How to Handle Being Bullied as a Military Spouse


We all know bullying is an ongoing problem among children, but don’t be fooled into thinking it stops once you’re an adult. Military spouses can be victims of bullying by civilians, service members and sadly, other military spouses. Military spouse bullying is one of those occurrences that is relevant in the military community, yet very few people talk about it.

With the prevalence of social media, military spouse bullying has escalated to full on spouse shaming. With the onslaught of groups and pages that encourage such behavior, it gives bullies a platform and outlet to brazenly hurt others.

You’d think being military spouses living a lifestyle full of unique challenges, would implore us to have empathy for one another. Alas, this is just not the case.

So, what do you do when you find yourself the victim of bullying? The following tips should help.

We explain to our children that people bully because they have personal issues and feel the need to hurt others in order to build themselves up. The same principle applies with adult bullies. The behavior the bully is exhibiting has nothing to do with you. Jealousy, insecurity, or attention seeking behavior could all be reasons for their bullying behavior. If you were not the target, they’d find someone else. It isn’t about you. It’s about them and their issues. They’re just projecting them onto you.

This isn’t always possible, but if it’s applicable, do it. If your bully is someone you see on a regular basis, privately speak with them about the situation. This can be tricky in that you don’t want them to feel like they have power over you. Instead of saying, “You hurt my feelings when you said XYZ” you can say, “Your jokes are disruptive and I’d appreciate if you would stop.” Don’t wait until days after the incident to say something. Address the situation as soon as possible. Confront them about the specific comment as stated above, and the behavior will likely end.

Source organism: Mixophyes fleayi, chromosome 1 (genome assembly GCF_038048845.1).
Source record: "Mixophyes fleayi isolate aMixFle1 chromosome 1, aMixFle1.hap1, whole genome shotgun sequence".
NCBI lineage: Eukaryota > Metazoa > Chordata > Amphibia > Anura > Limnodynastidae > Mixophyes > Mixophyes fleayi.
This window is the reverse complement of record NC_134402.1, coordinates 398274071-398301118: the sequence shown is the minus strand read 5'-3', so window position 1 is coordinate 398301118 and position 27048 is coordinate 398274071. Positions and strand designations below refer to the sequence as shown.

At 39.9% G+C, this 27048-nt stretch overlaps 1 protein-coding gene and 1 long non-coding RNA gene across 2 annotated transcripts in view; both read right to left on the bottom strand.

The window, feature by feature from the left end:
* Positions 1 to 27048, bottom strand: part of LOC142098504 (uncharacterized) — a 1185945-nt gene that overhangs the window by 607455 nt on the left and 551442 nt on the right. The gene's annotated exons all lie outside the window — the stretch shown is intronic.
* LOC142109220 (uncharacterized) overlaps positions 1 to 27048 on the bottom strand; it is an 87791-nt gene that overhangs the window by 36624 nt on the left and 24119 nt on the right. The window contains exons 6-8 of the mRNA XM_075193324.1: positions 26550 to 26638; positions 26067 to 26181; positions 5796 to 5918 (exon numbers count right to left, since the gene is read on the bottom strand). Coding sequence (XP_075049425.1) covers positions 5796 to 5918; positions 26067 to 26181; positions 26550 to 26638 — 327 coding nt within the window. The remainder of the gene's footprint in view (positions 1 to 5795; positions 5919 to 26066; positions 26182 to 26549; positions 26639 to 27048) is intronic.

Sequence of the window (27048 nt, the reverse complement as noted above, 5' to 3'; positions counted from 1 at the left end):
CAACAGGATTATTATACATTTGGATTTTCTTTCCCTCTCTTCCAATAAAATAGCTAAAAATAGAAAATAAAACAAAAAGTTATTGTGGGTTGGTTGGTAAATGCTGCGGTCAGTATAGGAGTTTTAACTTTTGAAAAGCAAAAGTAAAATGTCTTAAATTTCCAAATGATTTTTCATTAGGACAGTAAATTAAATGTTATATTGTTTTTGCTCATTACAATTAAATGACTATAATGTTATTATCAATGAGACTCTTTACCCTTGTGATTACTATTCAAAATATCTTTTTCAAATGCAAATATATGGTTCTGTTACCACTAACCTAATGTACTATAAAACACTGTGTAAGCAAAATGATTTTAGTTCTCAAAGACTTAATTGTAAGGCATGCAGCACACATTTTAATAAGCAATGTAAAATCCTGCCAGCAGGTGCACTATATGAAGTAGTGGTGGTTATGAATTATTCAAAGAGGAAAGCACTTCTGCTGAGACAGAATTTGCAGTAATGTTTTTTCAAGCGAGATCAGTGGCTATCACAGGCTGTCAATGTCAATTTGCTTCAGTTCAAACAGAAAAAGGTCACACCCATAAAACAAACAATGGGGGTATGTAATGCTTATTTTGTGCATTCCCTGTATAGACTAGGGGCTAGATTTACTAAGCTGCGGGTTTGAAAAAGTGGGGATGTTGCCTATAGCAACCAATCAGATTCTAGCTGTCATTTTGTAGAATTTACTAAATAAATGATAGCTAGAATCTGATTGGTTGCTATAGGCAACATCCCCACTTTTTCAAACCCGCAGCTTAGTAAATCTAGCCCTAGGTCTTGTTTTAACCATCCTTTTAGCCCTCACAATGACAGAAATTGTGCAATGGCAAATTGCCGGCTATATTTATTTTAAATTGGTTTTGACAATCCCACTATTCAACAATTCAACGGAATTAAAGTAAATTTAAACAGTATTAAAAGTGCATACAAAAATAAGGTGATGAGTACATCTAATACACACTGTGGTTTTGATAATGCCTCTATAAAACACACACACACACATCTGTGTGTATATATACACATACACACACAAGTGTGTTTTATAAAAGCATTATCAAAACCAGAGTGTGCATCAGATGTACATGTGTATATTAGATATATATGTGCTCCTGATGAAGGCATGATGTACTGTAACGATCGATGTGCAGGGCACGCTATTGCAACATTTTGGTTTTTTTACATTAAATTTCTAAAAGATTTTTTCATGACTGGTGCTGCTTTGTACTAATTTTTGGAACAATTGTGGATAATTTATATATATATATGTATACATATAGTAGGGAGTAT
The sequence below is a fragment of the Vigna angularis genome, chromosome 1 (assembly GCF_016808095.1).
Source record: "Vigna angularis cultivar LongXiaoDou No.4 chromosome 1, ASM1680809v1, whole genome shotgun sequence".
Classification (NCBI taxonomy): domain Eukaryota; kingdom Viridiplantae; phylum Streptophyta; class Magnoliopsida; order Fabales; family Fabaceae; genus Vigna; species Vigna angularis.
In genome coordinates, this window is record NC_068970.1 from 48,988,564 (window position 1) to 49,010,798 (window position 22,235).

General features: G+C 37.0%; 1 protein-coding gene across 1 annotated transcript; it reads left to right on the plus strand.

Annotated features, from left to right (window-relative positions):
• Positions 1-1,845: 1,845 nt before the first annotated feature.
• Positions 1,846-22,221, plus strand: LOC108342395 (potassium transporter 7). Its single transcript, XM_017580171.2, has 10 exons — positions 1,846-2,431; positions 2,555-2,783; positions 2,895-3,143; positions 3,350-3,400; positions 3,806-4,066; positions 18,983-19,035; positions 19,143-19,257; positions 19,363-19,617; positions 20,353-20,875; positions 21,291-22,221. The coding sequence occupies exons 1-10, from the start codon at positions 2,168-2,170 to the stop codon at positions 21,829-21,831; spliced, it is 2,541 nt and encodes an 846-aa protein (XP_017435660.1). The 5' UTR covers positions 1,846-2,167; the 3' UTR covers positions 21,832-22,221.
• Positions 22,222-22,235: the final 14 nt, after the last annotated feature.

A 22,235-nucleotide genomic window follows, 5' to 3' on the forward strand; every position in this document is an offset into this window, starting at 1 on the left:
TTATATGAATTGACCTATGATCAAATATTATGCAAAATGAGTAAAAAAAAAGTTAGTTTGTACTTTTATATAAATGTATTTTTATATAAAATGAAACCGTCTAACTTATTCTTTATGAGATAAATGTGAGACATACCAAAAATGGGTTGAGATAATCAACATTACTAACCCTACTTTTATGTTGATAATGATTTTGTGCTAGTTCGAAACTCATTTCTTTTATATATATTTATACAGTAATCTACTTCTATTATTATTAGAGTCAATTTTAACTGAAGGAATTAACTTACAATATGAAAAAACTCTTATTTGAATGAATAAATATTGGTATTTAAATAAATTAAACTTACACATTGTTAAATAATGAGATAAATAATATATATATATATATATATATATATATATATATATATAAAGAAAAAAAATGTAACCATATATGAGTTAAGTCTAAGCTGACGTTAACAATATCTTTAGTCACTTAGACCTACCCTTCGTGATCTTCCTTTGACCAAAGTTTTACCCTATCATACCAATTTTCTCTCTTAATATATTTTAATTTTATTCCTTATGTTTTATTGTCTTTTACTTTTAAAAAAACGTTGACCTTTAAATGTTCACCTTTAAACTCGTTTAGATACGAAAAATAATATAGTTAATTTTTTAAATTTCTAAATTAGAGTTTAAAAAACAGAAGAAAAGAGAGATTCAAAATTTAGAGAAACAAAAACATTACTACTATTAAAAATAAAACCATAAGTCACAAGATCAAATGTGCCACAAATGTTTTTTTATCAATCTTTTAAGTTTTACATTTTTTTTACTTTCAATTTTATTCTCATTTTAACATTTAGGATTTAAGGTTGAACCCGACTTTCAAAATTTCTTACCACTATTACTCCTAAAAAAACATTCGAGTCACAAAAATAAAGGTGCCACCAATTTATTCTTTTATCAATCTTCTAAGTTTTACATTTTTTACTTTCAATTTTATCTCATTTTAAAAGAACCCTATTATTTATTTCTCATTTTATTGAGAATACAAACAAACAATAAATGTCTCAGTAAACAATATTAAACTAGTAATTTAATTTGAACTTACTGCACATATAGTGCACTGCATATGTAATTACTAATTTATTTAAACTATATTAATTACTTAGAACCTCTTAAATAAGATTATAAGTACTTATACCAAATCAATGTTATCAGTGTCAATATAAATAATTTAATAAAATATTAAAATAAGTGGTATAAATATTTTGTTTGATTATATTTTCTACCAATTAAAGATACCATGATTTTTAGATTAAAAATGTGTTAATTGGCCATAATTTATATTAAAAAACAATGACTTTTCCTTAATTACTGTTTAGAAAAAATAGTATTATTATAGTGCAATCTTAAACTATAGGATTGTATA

Research has shown people who exhibit confidence and assertiveness are less likely to be bullied. Bullies are less inclined to tease or pick on you if they know you can defend yourself. If you use firm and assertive communication, it is very hard to intimidate such a personality. Equally, if you ignore them, e.g. avoid them in person or block them on social media, they will eventually lose interest. Bullies prey on weaker individuals they can exercise power over, so don’t give them the impression that you’re one to be easily victimized.

It is easy to respond in anger or out of impulse, but refrain from doing this. A simple, frustrated comment (especially online) can be the exact response they were seeking, and only fuels the fire. Don’t let them bait you into an argument where you are reciprocating the bullying behavior. They can easily twist your words or even use words spoken out of anger against you, leaving you looking like the bad guy. Don’t fall for this trap! You are better than that.

When you’re being bullied, it is easy to feel intimidated, helpless and alone. Don’t allow yourself to sink to that level of loneliness. Find someone you can confide in, whether it is a friend, family member, chaplain, or counselor. Express yourself and share your experiences and feelings. Don’t give your bully the power to dictate your emotions.

I should note, this should be a last resort if other things you’ve tried haven’t been successful. In the military community, this could have detrimental effects if you’re talking about going up the chain of command. It is best to try to handle the situation between yourself and the bully rather than bring other people into the situation. However, if the behavior has reached a level that is having a severe impact on your life, or is particularly damaging, you should speak to someone in authority. Have evidence – screenshots of comments, copies of emails and texts, recordings of voicemails. Make sure you document everything and can establish a pattern.

What tips do you have for dealing with a bully?


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